Sermon for the 5th Sunday after Pentecost (Lectionary 14A)
Sunday, July 5, 2020
Trinity Lutheran Church, Worcester, MA

Watch Here (Minute 27:50)

In the name of Jesus. Amen.

It may seem heretical to say on this weekend in which we celebrate our country’s independence, but if we’re being honest about it, don’t we have to admit, that we are not free, but we are prisoners?  Isn’t that what these past few months in the life of our country have taught us? 

The coronavirus pandemic stopped us in our tracks.  It made us realize we are prisoners in our bodies and to our bodies.  For the sake of the health, many of us consented to a form of house arrest over the past few months – staying home and not going out. No matter how strong and healthy and free we think we are – the reality is that a virus invisible to the naked eye ground so much of our daily life to a stop and made us prisoners for a time. 

And then, over the second half of the pandemic, our country wrestled with the reality of ongoing systemic racism and white privilege. Our streets were filled with protests in response to the murder of George Floyd and countless other deaths of unarmed black men and women in police custody. While some celebrate this country as a land of freedom and opportunity, protesters on the streets shouted at us the very real ways that freedom and opportunity is impacted by the color of one’s skin.   Some are prisoners today, both literally and figuratively, because of the color of their skin, and because of that, all of us are prisoners of injustice and cruelty.

And then, after all this, we come to our Second Reading today [Romans 7:15-25a] , Paul’s classic description of his struggle with sin.  “I am of the flesh, sold into slavery under sin,” Paul writes. “I do not understand my own actions. For I do not do what I want, but I do the very thing I hate  (vs15). For I do not do the good I want, but the evil I do not want is what I do” (vs 19).

I’m not sure if it’s comforting, or disheartening, to know that one of the greats in faith acknowledged his “slavery under sin” and his battle with sin.  I suspect, however, many of us can relate to Paul’s struggle. The good we want to do – we do not do … and that which we do not want to do – is what we do …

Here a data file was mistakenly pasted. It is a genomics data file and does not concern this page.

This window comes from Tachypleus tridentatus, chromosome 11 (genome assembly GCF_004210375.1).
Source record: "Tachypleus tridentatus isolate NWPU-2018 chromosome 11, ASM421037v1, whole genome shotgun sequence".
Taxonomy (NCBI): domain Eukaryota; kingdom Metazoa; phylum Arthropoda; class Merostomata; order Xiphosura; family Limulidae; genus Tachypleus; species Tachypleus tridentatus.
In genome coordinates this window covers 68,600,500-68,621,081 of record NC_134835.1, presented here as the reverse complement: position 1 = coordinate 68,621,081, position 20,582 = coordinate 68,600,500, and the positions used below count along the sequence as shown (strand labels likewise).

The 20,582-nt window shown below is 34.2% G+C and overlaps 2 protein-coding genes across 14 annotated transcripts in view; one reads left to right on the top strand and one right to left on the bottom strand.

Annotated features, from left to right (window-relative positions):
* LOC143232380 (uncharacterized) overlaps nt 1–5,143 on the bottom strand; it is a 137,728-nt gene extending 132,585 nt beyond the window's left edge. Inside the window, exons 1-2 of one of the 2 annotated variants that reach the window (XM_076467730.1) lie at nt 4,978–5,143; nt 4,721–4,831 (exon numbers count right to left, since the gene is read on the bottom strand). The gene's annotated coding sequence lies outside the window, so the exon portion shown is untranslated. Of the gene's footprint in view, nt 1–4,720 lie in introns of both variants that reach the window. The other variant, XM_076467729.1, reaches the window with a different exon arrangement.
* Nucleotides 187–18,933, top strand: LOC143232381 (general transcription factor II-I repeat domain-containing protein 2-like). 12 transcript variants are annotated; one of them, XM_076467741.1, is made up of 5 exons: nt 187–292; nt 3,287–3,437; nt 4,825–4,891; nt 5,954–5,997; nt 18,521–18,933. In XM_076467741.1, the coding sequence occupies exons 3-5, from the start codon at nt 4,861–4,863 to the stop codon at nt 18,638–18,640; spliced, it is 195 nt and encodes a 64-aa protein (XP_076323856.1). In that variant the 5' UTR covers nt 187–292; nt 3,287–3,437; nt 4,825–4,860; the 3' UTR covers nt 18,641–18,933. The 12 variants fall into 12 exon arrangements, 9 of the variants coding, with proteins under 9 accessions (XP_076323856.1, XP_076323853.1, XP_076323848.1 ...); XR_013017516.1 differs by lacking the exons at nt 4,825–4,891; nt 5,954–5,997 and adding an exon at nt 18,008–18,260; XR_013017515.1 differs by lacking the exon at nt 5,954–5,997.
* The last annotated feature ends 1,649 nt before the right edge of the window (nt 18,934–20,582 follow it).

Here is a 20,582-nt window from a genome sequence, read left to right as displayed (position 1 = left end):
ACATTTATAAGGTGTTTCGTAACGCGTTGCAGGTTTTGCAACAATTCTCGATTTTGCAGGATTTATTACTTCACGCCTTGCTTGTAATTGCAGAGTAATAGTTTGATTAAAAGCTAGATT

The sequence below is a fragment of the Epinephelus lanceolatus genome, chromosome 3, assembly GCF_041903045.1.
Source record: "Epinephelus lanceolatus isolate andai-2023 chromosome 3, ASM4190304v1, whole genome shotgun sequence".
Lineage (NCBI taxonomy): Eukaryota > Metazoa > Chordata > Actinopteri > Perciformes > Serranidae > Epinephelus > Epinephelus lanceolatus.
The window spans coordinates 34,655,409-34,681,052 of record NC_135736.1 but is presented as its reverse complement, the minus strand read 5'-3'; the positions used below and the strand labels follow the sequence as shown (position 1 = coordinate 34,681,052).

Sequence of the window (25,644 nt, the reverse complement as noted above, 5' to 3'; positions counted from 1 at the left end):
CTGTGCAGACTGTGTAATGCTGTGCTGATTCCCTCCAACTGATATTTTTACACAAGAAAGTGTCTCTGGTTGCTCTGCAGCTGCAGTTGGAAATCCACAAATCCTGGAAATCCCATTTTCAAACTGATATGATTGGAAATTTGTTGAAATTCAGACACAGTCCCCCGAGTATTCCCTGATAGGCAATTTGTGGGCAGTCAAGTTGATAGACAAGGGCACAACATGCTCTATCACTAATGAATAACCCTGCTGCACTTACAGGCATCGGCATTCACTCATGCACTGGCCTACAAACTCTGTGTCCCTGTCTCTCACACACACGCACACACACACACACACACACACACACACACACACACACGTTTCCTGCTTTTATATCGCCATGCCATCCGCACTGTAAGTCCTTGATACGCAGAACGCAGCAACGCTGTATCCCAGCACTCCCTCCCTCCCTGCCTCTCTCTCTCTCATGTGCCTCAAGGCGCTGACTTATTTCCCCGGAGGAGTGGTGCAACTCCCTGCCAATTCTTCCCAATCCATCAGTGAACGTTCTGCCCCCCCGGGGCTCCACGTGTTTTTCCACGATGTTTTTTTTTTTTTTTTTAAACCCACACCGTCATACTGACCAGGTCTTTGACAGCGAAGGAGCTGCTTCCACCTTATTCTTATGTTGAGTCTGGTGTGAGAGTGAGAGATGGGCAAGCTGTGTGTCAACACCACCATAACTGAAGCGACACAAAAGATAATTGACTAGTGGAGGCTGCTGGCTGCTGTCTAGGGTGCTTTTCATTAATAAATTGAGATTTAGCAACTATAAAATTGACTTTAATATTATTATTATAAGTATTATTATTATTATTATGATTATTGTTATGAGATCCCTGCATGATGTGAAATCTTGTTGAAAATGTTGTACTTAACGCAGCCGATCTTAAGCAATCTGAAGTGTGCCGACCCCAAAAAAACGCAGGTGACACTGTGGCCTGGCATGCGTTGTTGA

Yes, the truth, on this Independence Day weekend, is that we are prisoners held captive in fragile bodies susceptible to viruses … prisoners in an insidious system that assigns privilege and oppression based on skin color … and along with Paul prisoners to sin.  On this “Independence” Day weekend, it looks like the yoke’s on us. Sorry for the “Dad Humor” – but the truth is: the yoke’s on us!

In our gospel reading this morning Jesus gives us an invitation [Matthew 11:16-19, 25-30]. “Come to me, all you who are weary and are carrying heavy burdens, and I will give you rest … Take my yoke upon you and learn from me,” said Jesus. “For my yoke is easy and my burden is light.”

Every time I hear this story of Jesus and the yoke, I think of the times as a boy I went into the old wooden machine shed on our family farm in Iowa. We rarely went in that machine shed – it held farm implements we only used once a year – and so for months at a time it went unbothered. Rats dug holes in the dirt floor, spiders spun thick webs that clung to your skin when you walked through, and birds fluttered through the broken window high in the peak. 

But, there hanging on the back wall, witness to days long gone, was a dusty, wooden yoke, used decades, and probably a century earlier, on the powerful draft horses that my great-great grandfather and great-grandfather would have used to till the land.  Whenever I saw the yoke, I imagined horses straining against the weight of the plow they pulled through the thick Iowa sod in the spring or the weight of the wagon full of grain they pulled in from the fields in the fall.  

The yoke was anything but a symbol of freedom – it was hard work and restraint.  So how does Jesus offer the yoke as refreshment from weariness, escape from burden, and rest from toil? Nothing of what I know about a yoke promises an easy, light, restful path. What is the easy and light burden Jesus leading to rest that Jesus invites us to receive? 

Our Gospel reading records Jesus’s observation that: “We played the flute for you, and you did not dance; we wailed and you did not mourn.” What Jesus pointed out was the heaviness and burden that people carried in their hearts.

The people were so weighed down they couldn’t be bothered to dance with those who were celebrating or mourn with those who were mourning.  They were so turned inward and away from others they were dead to the world. The Apostle Paul wrote that “the wages of sin is death” and these people who could neither dance nor mourn were dead to those around them. To a people laboring under real weight and burden, Jesus offered the yoke not as more work to do, but as relief and escape.